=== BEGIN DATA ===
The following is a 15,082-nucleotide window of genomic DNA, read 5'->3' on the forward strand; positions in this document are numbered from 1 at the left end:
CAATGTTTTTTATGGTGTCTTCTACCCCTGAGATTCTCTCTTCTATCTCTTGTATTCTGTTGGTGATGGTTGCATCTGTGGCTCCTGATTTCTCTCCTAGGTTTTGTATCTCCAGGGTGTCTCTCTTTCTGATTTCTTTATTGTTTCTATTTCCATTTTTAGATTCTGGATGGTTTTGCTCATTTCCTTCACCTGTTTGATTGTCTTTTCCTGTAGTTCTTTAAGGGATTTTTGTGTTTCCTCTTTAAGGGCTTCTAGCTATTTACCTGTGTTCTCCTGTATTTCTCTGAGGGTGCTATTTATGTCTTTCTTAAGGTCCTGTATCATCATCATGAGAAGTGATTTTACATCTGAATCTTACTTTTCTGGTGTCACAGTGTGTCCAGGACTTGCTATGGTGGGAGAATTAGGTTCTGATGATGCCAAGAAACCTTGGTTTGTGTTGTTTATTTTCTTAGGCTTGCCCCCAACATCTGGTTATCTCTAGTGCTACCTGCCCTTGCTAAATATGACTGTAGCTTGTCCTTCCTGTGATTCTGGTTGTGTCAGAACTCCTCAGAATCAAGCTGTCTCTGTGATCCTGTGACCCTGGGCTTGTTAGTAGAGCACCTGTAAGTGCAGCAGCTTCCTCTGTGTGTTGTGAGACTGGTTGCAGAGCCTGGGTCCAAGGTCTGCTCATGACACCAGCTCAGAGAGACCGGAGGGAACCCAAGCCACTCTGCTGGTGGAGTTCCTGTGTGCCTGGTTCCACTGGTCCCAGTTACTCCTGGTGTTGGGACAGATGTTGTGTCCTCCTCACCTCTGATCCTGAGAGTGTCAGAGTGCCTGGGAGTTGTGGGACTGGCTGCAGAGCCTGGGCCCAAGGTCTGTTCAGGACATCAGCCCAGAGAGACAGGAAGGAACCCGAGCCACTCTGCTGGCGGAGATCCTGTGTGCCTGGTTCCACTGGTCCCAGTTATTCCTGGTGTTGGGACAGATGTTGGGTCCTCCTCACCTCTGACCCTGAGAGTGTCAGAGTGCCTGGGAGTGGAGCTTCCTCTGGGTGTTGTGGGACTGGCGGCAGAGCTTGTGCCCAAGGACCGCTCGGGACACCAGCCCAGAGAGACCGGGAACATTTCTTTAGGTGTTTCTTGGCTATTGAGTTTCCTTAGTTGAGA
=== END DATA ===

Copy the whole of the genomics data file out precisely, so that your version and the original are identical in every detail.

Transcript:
The following is a 15,082-nucleotide window of genomic DNA, read 5'->3' on the forward strand; positions in this document are numbered from 1 at the left end:
CAATGTTTTTTATGGTGTCTTCTACCCCTGAGATTCTCTCTTCTATCTCTTGTATTCTGTTGGTGATGGTTGCATCTGTGGCTCCTGATTTCTCTCCTAGGTTTTGTATCTCCAGGGTGTCTCTCTTTCTGATTTCTTTATTGTTTCTATTTCCATTTTTAGATTCTGGATGGTTTTGCTCATTTCCTTCACCTGTTTGATTGTCTTTTCCTGTAGTTCTTTAAGGGATTTTTGTGTTTCCTCTTTAAGGGCTTCTAGCTATTTACCTGTGTTCTCCTGTATTTCTCTGAGGGTGCTATTTATGTCTTTCTTAAGGTCCTGTATCATCATCATGAGAAGTGATTTTACATCTGAATCTTACTTTTCTGGTGTCACAGTGTGTCCAGGACTTGCTATGGTGGGAGAATTAGGTTCTGATGATGCCAAGAAACCTTGGTTTGTGTTGTTTATTTTCTTAGGCTTGCCCCCAACATCTGGTTATCTCTAGTGCTACCTGCCCTTGCTAAATATGACTGTAGCTTGTCCTTCCTGTGATTCTGGTTGTGTCAGAACTCCTCAGAATCAAGCTGTCTCTGTGATCCTGTGACCCTGGGCTTGTTAGTAGAGCACCTGTAAGTGCAGCAGCTTCCTCTGTGTGTTGTGAGACTGGTTGCAGAGCCTGGGTCCAAGGTCTGCTCATGACACCAGCTCAGAGAGACCGGAGGGAACCCAAGCCACTCTGCTGGTGGAGTTCCTGTGTGCCTGGTTCCACTGGTCCCAGTTACTCCTGGTGTTGGGACAGATGTTGTGTCCTCCTCACCTCTGATCCTGAGAGTGTCAGAGTGCCTGGGAGTTGTGGGACTGGCTGCAGAGCCTGGGCCCAAGGTCTGTTCAGGACATCAGCCCAGAGAGACAGGAAGGAACCCGAGCCACTCTGCTGGCGGAGATCCTGTGTGCCTGGTTCCACTGGTCCCAGTTATTCCTGGTGTTGGGACAGATGTTGGGTCCTCCTCACCTCTGACCCTGAGAGTGTCAGAGTGCCTGGGAGTGGAGCTTCCTCTGGGTGTTGTGGGACTGGCGGCAGAGCTTGTGCCCAAGGACCGCTCGGGACACCAGCCCAGAGAGACCGGGAACATTTCTTTAGGTGTTTCTTGGCTATTGAGTTTCCTTAGTTGAGA